“The Inklings” were a group of authors who met together, up to twice a week, for 17 years and included the likes of CS Lewis and JRR Tolkien. Without the rigorous, encouraging, and collaborative nature of this group, great works like The Lord of the Rings and The Chronicles of Narnia might not have made it to final form.
Dr Diana Glyer’s scholarly work into The Inklings took her over 20 years to compile and craft into her dissertation published asThe Company They Keep. Her scholarship altered the prevailing notion about the group and how it functioned. Her more recent general-audience book, based on that scholarship, called Bandersnatch includes the most interesting stories about CS Lewis and JRR Tolkien’s friendship and explains how we can learn from the way the Inklings worked together. Today we talk about how we can apply that wisdom into our own creative endeavors and collaborations.
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AND Scroll down for plenty of show note details on the books and people mentioned.
Diana’s first introduction into the world of Tolkien.
Wondering what the conversations of Lewis and Tolkien were like and how they influenced each other.
(That’s a cool quote from Diana and you can Tweet it just by clicking it. It’s like Elfin magic!)
No one had researched and written about their relationship of collaboration and influence from the inside–like a fly on the wall.
How we think about literary influence and collaboration. Process influence versus product influence.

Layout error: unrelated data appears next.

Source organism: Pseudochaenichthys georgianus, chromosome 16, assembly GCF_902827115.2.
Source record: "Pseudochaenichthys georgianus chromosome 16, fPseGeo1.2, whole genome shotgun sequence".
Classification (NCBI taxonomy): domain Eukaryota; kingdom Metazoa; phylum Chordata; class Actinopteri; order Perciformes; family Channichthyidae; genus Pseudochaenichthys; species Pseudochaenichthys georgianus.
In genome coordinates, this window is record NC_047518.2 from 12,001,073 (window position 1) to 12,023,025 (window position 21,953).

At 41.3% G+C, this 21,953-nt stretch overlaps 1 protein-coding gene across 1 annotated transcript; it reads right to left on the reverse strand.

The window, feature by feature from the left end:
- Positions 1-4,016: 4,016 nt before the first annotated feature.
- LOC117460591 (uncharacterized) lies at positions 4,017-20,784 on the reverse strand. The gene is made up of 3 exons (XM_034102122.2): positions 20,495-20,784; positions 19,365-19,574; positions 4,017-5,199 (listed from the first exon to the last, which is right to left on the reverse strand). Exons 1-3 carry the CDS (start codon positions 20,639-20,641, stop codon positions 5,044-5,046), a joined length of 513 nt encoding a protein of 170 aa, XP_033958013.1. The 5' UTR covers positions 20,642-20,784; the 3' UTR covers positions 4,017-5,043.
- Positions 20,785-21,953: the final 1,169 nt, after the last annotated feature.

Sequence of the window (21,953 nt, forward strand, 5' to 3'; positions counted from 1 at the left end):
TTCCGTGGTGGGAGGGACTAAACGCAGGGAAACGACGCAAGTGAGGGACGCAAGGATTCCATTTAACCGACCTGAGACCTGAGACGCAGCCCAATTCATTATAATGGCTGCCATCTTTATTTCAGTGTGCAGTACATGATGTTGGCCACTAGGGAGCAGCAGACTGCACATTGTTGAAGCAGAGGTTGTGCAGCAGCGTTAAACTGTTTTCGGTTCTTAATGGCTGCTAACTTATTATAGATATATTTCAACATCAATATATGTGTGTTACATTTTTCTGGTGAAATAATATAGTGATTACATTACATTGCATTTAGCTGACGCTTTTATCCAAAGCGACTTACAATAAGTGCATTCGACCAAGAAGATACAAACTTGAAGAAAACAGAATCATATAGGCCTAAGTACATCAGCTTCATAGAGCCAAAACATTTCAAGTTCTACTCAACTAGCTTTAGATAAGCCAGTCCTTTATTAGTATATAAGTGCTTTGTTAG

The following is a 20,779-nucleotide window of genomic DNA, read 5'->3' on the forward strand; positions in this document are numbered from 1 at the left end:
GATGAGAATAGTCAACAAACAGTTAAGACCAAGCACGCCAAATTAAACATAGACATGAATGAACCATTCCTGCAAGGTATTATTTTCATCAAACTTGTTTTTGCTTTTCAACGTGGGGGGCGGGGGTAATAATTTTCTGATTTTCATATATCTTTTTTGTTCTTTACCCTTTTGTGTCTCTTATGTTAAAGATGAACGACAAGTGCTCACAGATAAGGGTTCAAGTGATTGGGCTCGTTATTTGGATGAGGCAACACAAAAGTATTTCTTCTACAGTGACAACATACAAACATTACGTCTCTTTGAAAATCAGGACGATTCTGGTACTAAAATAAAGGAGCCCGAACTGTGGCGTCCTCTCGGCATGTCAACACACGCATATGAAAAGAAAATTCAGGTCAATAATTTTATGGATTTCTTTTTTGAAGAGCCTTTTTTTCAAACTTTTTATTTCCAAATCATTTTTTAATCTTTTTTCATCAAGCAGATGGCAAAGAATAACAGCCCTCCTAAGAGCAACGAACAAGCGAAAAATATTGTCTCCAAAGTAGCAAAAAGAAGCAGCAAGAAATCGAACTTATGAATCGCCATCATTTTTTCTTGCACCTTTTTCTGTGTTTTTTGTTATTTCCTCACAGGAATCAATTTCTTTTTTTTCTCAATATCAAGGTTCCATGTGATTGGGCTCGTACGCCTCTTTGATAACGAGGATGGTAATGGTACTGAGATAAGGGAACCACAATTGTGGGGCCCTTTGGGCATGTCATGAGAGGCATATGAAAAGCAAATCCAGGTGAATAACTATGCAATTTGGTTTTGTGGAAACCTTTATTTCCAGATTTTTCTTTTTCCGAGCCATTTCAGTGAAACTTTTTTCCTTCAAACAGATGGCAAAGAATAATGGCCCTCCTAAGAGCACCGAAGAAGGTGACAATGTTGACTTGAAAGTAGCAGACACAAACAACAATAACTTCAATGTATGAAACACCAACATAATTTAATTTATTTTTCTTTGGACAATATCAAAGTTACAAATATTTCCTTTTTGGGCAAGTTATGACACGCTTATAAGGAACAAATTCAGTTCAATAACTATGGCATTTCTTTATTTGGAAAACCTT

The role of creative input and question-asking during the initial period of creative inspiration.
Looking at dairies and primary documents and drafts and the detective work of Diana’s book “The Company They Keep”.
Some examples of how Lewis and Tolkien made changes in their work because of the input of the Inklings writers group.
The myth of tortured artists and creative luminaries and how excellent creative work really happens (nearly always) by the people we admire most.
Having conversations and interactions about our creative work.
For creative geniuses and highly productive artists throughout the centuries it is NORMAL to be collaborative and interactive during the creative process.
(That’s another cool quote from Diana and you can Tweet it just by clicking it.)
How Bandersnatch got written.
What do you do if you’re scared that your work stinks?
Inviting a bigger look at what collaboration means.
Involving others into every stage of the creative process.
Guidelines for critique:
First, know what you are looking for then…
Remember 2 things:
1. A good critique should not end up being discouraging but make you excited to go back and work on it and restless until you do.
2. Ask specifically what you need. Example (Is there too much description? Is it too wordy? Is it too formal? Is pacing okay?)
CS Lewis sent his work to friends with a note, “Is this worth working on some more? Or am I on a dead end?” The Chronicles of Narnia was almost never written because he was discouraged.
The huge importance of encouragement.
Be courageous in sharing our messy unfinished work.
The Company They Keep
Bandersnatch will be available in Fall 2016 as an Audio Book
AUTHOR page: dianaglyer.com
(FACEBOOK page) Bandersnatchbook
BOOK PAGE: bandersnatchbook.com
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